In the part of TN I was from it was a mixed bag... some said wash, some warsh...
Generally 'warsh' came from the poorest section of the population in our area... and they caught some hell for it.
I have never said 'warsh'... and find that added r to be an abomination.
I do, when I have normal speech capabilities that is, make short words unnecessarily long, and long words short(as in NO word EVER ends with the 'g' in 'ing').
ATM however... I sound positively continental.
People ask me about England and Norway in particular... *shrug*
Not sure what country... but definitely NOT American of any flavor, especially Southern. :o
Cori, maybe you're channeling a past life.
Also Ohio grandmother said "deesh" instead of dish, and "feesh" instead of fish.
People still think Texans say "Howdy," ride horses to work, and all live on ranches (no, that's not how we say wrench.) I had a damnyankee at my school as a recent transplant and she was gobsmacked to find out that not only did none of us own a horse, most of us didn't have cowboy hats or wear plaid shirts and none of us were cowfuckers.
I've had folks ask where I'm from and disbelieve that I'm from Texas, insisting I sound either British or Midwestern, depending on the day.
I hate when people say oncest and twicest (just add a t sound) instead of once or twice. Hmm...other than that, I'm pretty much down with whatever accent you got. Oh, my great aunt said hoped, which is the past tense of help. "I'm glad you hoped me with that". I try to talk better, but it's hard. Plus, as long as I'm intelligent in what I say, I don't care how I say it.
I hear a good bit of oncest and twicest around here, but that's mostly the countrified elements.
Of course, we also have the PA Dutch nearby ([I]Throw grandma down the stairs her sweater![/I]), the Pittsburghers a.k.a. yinzers ([I]Do yinz have any gumbands?[/I]) and the Philly drawl, which I can't really do justice to.
One summer I was a tour guide at Indian Echo Caverns in scenic Hummelstown, PA, and I had lots of people ask where I was from because I didn't sound like the locals.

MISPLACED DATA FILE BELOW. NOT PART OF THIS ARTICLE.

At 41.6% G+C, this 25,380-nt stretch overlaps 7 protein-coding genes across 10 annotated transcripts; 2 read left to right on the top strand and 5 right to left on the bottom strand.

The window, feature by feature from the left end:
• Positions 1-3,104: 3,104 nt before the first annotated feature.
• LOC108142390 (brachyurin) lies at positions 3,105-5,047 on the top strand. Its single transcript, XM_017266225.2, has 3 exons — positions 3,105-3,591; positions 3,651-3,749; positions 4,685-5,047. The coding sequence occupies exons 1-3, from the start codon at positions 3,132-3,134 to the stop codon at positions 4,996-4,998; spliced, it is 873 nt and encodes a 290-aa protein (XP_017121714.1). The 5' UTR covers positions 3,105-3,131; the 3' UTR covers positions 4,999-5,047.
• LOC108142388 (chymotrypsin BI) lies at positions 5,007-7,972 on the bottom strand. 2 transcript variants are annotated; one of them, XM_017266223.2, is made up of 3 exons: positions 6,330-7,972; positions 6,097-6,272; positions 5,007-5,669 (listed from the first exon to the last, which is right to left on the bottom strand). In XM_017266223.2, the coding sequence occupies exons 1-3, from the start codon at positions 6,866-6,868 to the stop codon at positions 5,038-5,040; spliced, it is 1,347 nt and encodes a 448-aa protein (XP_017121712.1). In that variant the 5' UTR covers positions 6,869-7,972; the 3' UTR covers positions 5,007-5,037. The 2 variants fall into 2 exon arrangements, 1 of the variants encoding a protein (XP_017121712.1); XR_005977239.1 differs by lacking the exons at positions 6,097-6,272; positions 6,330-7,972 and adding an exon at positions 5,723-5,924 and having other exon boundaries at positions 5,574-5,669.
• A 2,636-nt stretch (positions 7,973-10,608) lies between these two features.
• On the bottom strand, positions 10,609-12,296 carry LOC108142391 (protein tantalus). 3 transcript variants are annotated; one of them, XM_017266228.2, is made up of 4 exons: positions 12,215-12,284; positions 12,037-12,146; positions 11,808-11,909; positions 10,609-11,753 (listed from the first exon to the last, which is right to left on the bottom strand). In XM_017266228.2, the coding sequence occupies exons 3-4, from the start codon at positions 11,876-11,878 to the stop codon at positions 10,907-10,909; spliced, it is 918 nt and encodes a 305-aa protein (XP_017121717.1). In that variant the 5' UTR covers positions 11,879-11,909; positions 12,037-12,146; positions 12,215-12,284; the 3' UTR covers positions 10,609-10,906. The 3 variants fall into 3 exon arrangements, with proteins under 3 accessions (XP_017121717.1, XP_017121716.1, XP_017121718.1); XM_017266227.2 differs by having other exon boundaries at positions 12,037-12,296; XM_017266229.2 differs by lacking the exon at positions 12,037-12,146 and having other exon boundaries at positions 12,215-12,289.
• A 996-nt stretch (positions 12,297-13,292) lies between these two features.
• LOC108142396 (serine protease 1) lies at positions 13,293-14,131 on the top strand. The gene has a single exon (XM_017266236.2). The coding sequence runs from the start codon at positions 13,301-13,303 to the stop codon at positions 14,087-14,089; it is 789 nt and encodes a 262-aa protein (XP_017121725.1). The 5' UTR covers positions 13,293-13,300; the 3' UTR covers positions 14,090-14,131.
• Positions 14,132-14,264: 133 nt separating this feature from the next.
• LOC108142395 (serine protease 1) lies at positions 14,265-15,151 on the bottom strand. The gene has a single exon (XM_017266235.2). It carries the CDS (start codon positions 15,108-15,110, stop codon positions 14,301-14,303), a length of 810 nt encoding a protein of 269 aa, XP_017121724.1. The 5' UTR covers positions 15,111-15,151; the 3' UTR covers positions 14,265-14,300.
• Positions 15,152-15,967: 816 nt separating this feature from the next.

We associate yuns, not yinz, with Tennessee folks. I must admit it sure it a lot easier to have a conversation with folks when you conjugate random words and leave off syllables.
All I'm learning from the last two pages is that the US is a very fucked-up place. Your rights to insult Canadian accents... REVOKED!
Who needs to insult Canadian Accents? Justin Beiber, that is all the insult Canada needs.
kidding of course my friend to the north.
Well, it seems I have missed quite the interesting linguistic discussion. That said I find it amusing when people make fun of how Southerners talk. Have you heard the folk from Boston or parts of NY lately? Holy fuck. If I had a Brooklyn accent I think I would hang myself. I've always found it amusing when people say English accents sound nice, um...yeah, if it is the right English accent. Grow up poor in Banbury and you will have an accent that peels paint. Talking to my family is like talking to the cast of Full Monty after a pint or 12. That said, it is fun to listen to. I get to translate for my wife which is always amusing.
As for what is in Missouri, well, not a whole hell of a lot. At least that is the case down here at Ft Leonard Wood. I've spent the last two days being thrown on my face and having my limbs twisted into unnatural positions. Tomorrow is OC day and Thursday is taser fest so by the weekend I should really hate the world. That said, it is good training.
You all have fun and behave yourselves (just not too much)